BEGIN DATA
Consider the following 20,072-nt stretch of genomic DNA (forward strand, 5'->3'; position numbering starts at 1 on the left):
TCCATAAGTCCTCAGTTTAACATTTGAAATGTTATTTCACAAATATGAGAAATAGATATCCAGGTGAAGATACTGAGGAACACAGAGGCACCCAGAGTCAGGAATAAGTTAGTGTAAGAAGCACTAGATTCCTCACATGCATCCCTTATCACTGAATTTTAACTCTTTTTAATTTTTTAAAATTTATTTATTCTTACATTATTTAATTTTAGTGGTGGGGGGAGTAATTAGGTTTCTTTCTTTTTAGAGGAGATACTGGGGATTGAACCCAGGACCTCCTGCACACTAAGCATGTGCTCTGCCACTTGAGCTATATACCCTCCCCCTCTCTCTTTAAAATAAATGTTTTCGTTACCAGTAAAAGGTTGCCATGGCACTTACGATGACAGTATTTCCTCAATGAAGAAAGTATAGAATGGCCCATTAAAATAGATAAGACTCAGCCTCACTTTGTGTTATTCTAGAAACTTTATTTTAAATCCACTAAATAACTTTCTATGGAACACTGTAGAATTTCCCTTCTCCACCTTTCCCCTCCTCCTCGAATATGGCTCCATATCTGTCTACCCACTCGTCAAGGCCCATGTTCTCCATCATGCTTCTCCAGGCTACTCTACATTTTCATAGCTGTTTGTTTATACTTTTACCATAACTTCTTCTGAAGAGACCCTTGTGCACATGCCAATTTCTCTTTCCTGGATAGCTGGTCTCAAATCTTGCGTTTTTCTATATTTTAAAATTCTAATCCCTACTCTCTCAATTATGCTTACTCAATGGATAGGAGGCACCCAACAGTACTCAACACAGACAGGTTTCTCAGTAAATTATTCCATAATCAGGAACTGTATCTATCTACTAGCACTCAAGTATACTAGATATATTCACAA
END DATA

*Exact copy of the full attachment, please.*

Consider the following 20,072-nt stretch of genomic DNA (forward strand, 5'->3'; position numbering starts at 1 on the left):
TCCATAAGTCCTCAGTTTAACATTTGAAATGTTATTTCACAAATATGAGAAATAGATATCCAGGTGAAGATACTGAGGAACACAGAGGCACCCAGAGTCAGGAATAAGTTAGTGTAAGAAGCACTAGATTCCTCACATGCATCCCTTATCACTGAATTTTAACTCTTTTTAATTTTTTAAAATTTATTTATTCTTACATTATTTAATTTTAGTGGTGGGGGGAGTAATTAGGTTTCTTTCTTTTTAGAGGAGATACTGGGGATTGAACCCAGGACCTCCTGCACACTAAGCATGTGCTCTGCCACTTGAGCTATATACCCTCCCCCTCTCTCTTTAAAATAAATGTTTTCGTTACCAGTAAAAGGTTGCCATGGCACTTACGATGACAGTATTTCCTCAATGAAGAAAGTATAGAATGGCCCATTAAAATAGATAAGACTCAGCCTCACTTTGTGTTATTCTAGAAACTTTATTTTAAATCCACTAAATAACTTTCTATGGAACACTGTAGAATTTCCCTTCTCCACCTTTCCCCTCCTCCTCGAATATGGCTCCATATCTGTCTACCCACTCGTCAAGGCCCATGTTCTCCATCATGCTTCTCCAGGCTACTCTACATTTTCATAGCTGTTTGTTTATACTTTTACCATAACTTCTTCTGAAGAGACCCTTGTGCACATGCCAATTTCTCTTTCCTGGATAGCTGGTCTCAAATCTTGCGTTTTTCTATATTTTAAAATTCTAATCCCTACTCTCTCAATTATGCTTACTCAATGGATAGGAGGCACCCAACAGTACTCAACACAGACAGGTTTCTCAGTAAATTATTCCATAATCAGGAACTGTATCTATCTACTAGCACTCAAGTATACTAGATATATTCACAA